Bogus carers jailed for life for murdering missing woman
A man and a woman have been sentenced to life imprisonment with a minimum term of 14 years each for murdering a vulnerable woman, who they should have been caring for, almost two decades ago.
Margaret Fleming, who had learning difficulties, vanished from "the face of the Earth" around December 1999. Her body has never been found.
Edward Cairney, 77, and Avril Jones, 59, were sentenced at the High Court in Glasgow after being found guilty by majority of murdering the missing woman following a seven-week trial at the same court.
Jones was also convicted unanimously of fraudulently claiming £182,000 in benefits by pretending Ms Fleming, who would now have been 38, was alive and the couple were both convicted of perverting the course of justice.
Judge Lord Matthews sentenced the couple to life imprisonment, which is mandatory for murder, with both ordered to spend 14 years behind bars before they are able to apply for parole.
Lord Matthews said: "You were convicted after trial of the murder of Margaret Fleming.
"Precisely how that was accomplished and any other circumstances was not disclosed in evidence and only you two know the truth. Only you two know where her remains are.
"That remains a source of immense grief as far as her mother is concerned.
"It seems obvious that the motive for the murder and cover up was financial."
He added: "Margaret Fleming was a vulnerable young woman with evident difficulties. She was in your care and you breached the trust placed in you.
"The manner in which you spoke about her was cruel. The web of deceit that you span was callous and calculating."
The senior police officer investigating the case, Detective Superintendent Paul Livingstone, urged the couple to reveal where Margaret's body is.
He said: "Cairney and Jones' lies have been exposed and now they have to serve their time for the heinous crimes they've committed.
"Margaret was a very vulnerable young woman when she was abused, neglected, manipulated and murdered by these two greedy, evil individuals.
"Margaret's family and friends will never know just what happened to her and they have been denied the right to pay their final respects to her at her funeral.
"I would say to Cairney and Jones – if you have a scrap of decency you will give the answers to the questions that Margaret's family deserve.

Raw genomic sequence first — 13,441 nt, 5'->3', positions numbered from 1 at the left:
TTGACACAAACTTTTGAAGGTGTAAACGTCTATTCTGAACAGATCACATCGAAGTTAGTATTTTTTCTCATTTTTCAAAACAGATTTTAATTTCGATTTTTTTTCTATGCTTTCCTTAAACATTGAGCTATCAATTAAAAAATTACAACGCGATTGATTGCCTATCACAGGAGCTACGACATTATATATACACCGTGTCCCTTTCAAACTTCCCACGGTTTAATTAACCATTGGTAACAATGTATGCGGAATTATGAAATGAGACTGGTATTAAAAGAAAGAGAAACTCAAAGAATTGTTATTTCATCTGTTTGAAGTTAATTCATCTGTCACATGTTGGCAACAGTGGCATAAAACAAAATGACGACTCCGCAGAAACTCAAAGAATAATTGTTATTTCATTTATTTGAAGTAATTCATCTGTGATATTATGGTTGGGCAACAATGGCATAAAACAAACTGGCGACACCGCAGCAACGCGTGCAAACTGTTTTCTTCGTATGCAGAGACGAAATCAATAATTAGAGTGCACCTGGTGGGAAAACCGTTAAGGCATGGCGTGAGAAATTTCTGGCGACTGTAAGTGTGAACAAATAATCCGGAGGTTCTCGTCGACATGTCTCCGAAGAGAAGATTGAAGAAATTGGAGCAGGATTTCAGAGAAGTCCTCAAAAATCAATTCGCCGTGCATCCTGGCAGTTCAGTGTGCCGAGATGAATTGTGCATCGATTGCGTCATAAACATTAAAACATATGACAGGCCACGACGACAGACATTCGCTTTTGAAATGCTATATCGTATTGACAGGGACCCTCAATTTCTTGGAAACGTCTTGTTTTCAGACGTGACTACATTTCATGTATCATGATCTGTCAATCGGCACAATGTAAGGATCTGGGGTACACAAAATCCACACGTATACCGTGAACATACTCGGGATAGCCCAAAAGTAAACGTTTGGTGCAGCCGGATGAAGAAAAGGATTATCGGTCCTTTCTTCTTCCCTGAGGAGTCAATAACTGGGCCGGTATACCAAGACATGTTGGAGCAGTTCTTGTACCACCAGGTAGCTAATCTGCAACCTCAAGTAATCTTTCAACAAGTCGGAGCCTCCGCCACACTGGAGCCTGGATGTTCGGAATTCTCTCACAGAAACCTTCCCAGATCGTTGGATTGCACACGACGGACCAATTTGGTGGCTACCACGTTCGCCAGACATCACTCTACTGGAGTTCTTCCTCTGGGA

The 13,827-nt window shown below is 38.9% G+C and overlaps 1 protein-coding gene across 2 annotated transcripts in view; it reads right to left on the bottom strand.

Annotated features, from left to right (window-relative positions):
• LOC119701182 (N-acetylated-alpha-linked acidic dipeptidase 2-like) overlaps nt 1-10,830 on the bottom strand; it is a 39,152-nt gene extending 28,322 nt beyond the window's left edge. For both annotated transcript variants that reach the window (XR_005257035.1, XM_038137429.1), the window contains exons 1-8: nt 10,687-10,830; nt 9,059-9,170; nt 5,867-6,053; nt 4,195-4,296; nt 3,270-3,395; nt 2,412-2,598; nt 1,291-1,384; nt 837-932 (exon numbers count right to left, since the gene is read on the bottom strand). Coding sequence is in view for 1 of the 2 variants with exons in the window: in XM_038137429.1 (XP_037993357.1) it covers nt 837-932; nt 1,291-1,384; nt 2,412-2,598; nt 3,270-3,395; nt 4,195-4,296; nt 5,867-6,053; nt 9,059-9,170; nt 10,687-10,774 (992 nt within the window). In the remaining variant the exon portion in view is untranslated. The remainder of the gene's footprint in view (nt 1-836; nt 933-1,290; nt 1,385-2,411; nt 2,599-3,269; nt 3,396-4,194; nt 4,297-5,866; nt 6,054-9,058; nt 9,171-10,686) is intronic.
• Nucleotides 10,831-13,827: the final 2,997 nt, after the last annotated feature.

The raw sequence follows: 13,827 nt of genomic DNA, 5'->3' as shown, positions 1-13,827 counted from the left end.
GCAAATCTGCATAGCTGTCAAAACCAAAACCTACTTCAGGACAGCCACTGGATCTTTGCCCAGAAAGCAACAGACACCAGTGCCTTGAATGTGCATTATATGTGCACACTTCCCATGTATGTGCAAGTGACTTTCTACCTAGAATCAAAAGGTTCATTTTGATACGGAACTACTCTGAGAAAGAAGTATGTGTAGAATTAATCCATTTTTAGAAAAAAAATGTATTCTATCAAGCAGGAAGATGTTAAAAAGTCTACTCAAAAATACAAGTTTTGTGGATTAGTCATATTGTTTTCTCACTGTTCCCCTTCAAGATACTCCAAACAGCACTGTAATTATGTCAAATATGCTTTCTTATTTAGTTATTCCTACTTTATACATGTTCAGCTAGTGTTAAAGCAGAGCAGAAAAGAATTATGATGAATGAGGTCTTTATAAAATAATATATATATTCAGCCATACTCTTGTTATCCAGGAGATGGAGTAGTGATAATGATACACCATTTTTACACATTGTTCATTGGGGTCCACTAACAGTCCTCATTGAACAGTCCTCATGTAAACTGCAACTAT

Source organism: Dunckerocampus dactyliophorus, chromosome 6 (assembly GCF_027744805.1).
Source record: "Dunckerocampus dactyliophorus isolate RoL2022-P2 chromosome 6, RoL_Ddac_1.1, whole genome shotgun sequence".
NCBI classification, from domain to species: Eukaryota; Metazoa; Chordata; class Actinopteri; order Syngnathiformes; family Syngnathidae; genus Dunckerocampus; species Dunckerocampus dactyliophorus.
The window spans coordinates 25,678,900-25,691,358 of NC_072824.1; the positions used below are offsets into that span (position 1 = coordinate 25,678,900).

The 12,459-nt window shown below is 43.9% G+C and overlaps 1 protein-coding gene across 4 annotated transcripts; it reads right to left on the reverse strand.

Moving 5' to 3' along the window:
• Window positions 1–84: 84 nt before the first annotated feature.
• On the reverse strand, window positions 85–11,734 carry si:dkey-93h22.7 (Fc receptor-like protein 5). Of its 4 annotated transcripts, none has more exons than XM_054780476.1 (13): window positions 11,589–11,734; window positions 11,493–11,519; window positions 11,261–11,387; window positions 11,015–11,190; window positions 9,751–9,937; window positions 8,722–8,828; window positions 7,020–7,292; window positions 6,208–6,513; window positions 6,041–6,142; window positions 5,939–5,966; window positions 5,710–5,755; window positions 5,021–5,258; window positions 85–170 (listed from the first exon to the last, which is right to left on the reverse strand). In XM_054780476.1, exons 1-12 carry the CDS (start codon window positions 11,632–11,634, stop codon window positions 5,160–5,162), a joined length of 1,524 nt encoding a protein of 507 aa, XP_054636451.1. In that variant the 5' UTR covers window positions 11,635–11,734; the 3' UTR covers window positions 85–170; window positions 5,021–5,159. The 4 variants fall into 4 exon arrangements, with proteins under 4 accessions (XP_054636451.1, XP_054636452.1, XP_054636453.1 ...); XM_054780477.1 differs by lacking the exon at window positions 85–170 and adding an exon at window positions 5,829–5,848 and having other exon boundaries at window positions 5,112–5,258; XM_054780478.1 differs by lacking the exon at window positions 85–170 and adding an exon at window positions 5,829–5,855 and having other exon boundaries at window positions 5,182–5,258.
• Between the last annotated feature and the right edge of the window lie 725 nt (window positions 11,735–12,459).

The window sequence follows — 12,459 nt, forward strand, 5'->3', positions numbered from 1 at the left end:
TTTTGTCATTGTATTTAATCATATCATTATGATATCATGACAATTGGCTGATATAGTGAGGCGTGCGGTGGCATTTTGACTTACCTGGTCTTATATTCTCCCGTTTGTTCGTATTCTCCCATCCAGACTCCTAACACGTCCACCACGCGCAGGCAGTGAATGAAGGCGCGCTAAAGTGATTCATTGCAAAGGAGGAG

"I am willing to meet either of them so that they can tell me in order to provide some kind of comfort to her family and allow them to put her to rest finally."
Jurors found the couple murdered Ms Fleming by unknown means between December 18 1999 and January 5 2000 at their home in Inverkip, Inverclyde, or elsewhere in Scotland, and then tried to cover up the crime for almost 18 years.
Police launched an investigation after it became apparent in October 2016 Ms Fleming was missing.
Routine social services inquiries were said to have sparked concerns over her whereabouts.
It was claimed the last independent sighting of her was at a family event on December 17 1999.
Her supposed carers were arrested in October 2017.
During their trial, which began in April this year, prosecutors described Ms Fleming as a "friendless and lonely" young woman with significant difficulties.
She moved to the Seacroft home of the accused when she was a teenager following her father's death after those closest to her "didn't want her".
By October 1999, the household – said to have financial troubles – was collecting her benefits.
The Crown suggested it was "tempting" for the couple to have the money but not the "inconvenience" of looking after her.
Holding them jointly responsibility for the death, the Crown claimed Cairney and Jones "literally got away with murder for 16 years".
The details of how, where and when Ms Fleming died may never be fully known since, as the defence highlighted, there is no body and no crime scene.
The court heard money was the motive behind the "terrible" crime with the pair devising an "elaborate scheme" to conceal her disappearance.
As police zoned in on the couple, their fabricated stories to explain Ms Fleming's absence became increasingly "farcical" as they tried to reconcile claims she was both working as a gangmaster and capable of travelling overseas, and that she was someone with major difficulties requiring a number of benefits.